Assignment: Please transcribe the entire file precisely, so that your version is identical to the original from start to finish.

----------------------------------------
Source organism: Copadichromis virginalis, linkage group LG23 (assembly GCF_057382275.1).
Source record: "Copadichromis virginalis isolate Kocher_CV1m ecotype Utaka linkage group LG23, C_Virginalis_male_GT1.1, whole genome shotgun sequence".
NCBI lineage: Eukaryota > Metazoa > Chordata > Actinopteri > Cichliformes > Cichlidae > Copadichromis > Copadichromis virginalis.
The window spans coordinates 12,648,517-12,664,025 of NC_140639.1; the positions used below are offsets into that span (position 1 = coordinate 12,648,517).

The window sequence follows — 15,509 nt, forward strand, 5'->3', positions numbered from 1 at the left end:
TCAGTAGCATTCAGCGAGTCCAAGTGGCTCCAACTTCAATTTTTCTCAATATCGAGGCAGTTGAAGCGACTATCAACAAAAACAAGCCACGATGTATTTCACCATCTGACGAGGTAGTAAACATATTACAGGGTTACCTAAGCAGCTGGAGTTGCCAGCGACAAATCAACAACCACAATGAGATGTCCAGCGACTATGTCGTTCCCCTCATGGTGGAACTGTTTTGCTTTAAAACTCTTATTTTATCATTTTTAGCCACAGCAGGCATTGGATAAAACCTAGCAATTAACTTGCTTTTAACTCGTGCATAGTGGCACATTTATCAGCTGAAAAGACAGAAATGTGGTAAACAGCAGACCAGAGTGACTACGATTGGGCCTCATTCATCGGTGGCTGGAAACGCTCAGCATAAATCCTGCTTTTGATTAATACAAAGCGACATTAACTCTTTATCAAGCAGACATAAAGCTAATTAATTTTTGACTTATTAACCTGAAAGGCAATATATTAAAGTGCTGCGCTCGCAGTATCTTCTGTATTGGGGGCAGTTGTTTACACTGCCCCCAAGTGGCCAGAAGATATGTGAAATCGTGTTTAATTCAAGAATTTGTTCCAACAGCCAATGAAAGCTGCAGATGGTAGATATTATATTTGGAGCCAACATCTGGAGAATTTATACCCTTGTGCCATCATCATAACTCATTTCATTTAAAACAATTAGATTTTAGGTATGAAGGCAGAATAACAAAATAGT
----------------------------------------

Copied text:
Source organism: Copadichromis virginalis, linkage group LG23 (assembly GCF_057382275.1).
Source record: "Copadichromis virginalis isolate Kocher_CV1m ecotype Utaka linkage group LG23, C_Virginalis_male_GT1.1, whole genome shotgun sequence".
NCBI lineage: Eukaryota > Metazoa > Chordata > Actinopteri > Cichliformes > Cichlidae > Copadichromis > Copadichromis virginalis.
The window spans coordinates 12,648,517-12,664,025 of NC_140639.1; the positions used below are offsets into that span (position 1 = coordinate 12,648,517).

The window sequence follows — 15,509 nt, forward strand, 5'->3', positions numbered from 1 at the left end:
TCAGTAGCATTCAGCGAGTCCAAGTGGCTCCAACTTCAATTTTTCTCAATATCGAGGCAGTTGAAGCGACTATCAACAAAAACAAGCCACGATGTATTTCACCATCTGACGAGGTAGTAAACATATTACAGGGTTACCTAAGCAGCTGGAGTTGCCAGCGACAAATCAACAACCACAATGAGATGTCCAGCGACTATGTCGTTCCCCTCATGGTGGAACTGTTTTGCTTTAAAACTCTTATTTTATCATTTTTAGCCACAGCAGGCATTGGATAAAACCTAGCAATTAACTTGCTTTTAACTCGTGCATAGTGGCACATTTATCAGCTGAAAAGACAGAAATGTGGTAAACAGCAGACCAGAGTGACTACGATTGGGCCTCATTCATCGGTGGCTGGAAACGCTCAGCATAAATCCTGCTTTTGATTAATACAAAGCGACATTAACTCTTTATCAAGCAGACATAAAGCTAATTAATTTTTGACTTATTAACCTGAAAGGCAATATATTAAAGTGCTGCGCTCGCAGTATCTTCTGTATTGGGGGCAGTTGTTTACACTGCCCCCAAGTGGCCAGAAGATATGTGAAATCGTGTTTAATTCAAGAATTTGTTCCAACAGCCAATGAAAGCTGCAGATGGTAGATATTATATTTGGAGCCAACATCTGGAGAATTTATACCCTTGTGCCATCATCATAACTCATTTCATTTAAAACAATTAGATTTTAGGTATGAAGGCAGAATAACAAAATAGT